Cholecystocholedocholithiasis: a case–control study comparing the short- and long-term outcomes for a “laparoscopy-first” attitude with the outcome for sequential treatment (systematic endoscopic sphincterotomy followed by laparoscopic cholecystectomy)
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No unanimous consensus has been achieved regarding the ideal management of cholecystocholedocholithiasis. The treatment of gallbladder and common bile duct (CBD) stones may be achieved currently according to a two-step-protocol (endoscopic sphincterotomy associated with laparoscopic cholecystectomy) or by a one-step laparoscopic procedure, including exploration of the CBD and cholecystectomy. Endoscopic sphincterotomy is reported to have considerable morbidity/mortality and CBD stone recurrence rates, whereas laparoscopic CBD clearance is a demanding procedure, which to date has not spread beyond specialized environments.
To evaluate our “laparoscopy first” (LF) approach for patients affected by gallbladder/CBD stones (laparoscopic exploration and intraoperative decision whether to proceed with laparoscopic CBD exploration or to postpone CBD stone treatment to a postoperative endoscopic retrograde cholangiopancreatography [ERCP]), we performed a retrospective, two-center case–control comparison of the postoperative outcome for 49 consecutive patients treated for gallbladder/CBD stones from January 2000 through December 2004. The results obtained with this LF approach were compared with those achieved with the traditional, “endoscopy-first” (EF) approach (ERCP plus endoscopic sphincterotomy, followed by laparoscopic cholecystectomy). The mean follow-up period was 6.4 years (range, 4–8 years).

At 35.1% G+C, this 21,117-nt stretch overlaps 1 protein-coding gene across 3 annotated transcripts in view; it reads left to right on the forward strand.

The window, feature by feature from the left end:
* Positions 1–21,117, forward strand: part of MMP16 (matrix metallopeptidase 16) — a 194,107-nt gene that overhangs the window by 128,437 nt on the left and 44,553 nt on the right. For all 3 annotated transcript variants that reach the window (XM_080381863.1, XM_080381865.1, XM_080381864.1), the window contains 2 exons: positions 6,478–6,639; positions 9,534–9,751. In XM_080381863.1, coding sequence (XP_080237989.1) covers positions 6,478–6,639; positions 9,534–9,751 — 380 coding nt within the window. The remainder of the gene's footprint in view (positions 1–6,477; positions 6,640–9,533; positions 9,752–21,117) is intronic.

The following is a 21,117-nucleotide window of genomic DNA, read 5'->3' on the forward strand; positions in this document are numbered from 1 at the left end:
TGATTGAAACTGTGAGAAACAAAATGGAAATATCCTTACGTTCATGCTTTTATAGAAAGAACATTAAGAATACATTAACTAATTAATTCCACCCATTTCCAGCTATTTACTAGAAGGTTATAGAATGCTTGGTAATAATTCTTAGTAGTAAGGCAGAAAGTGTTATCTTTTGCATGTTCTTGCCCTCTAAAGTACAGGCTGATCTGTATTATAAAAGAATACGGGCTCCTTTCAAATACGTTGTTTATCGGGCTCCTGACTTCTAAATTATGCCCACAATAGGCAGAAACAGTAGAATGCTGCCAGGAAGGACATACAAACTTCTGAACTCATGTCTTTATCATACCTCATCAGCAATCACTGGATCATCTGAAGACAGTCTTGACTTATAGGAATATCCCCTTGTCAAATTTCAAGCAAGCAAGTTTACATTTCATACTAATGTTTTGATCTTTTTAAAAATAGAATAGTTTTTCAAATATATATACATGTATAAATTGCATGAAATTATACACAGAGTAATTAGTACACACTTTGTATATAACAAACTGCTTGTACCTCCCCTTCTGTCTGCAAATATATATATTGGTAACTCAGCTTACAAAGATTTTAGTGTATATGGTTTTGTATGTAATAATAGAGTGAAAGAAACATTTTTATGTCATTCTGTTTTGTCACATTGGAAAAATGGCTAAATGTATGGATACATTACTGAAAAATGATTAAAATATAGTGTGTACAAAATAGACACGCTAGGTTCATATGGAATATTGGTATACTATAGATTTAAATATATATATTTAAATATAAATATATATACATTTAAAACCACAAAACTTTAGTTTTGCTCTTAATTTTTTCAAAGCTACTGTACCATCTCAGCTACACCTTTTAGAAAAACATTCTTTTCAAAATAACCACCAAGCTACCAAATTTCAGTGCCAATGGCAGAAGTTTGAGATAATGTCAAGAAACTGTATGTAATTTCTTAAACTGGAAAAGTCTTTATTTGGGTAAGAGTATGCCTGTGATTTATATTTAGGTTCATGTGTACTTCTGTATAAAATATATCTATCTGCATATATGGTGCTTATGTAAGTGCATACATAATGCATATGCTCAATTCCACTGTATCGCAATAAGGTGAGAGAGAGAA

No difference emerged concerning early and late complications, mortality, or laparotomies needed to accomplish cholecystectomy and CBD clearance. The postoperative hospital stay was shorter for the LF group. In the LF group, only 22 patients underwent choledochotomy (45%), and 15 patients underwent perioperative ERCP (30%). Conversions decreased with practice. After choledochotomy, an increasing number of patients underwent primary closure of the CBD (with no biliary drain), without complications.
An LF approach to gallbladder/CBD stones is safe and feasible. It may allow the majority of surgeons to avoid excessively difficult/dangerous surgical procedures as well as unnecessary ERCPs in most cases. A tendency toward a lower incidence of conversions and a rarer use of biliary drains may lead to an improved immediate outcome for patients undergoing an LF approach.
KeywordsCBD stones Endoscopy ERCP Laparoscopy Outcome Therapy
Native English speaker translation was performed by Kathleen Page Jones (email: email@example.com).
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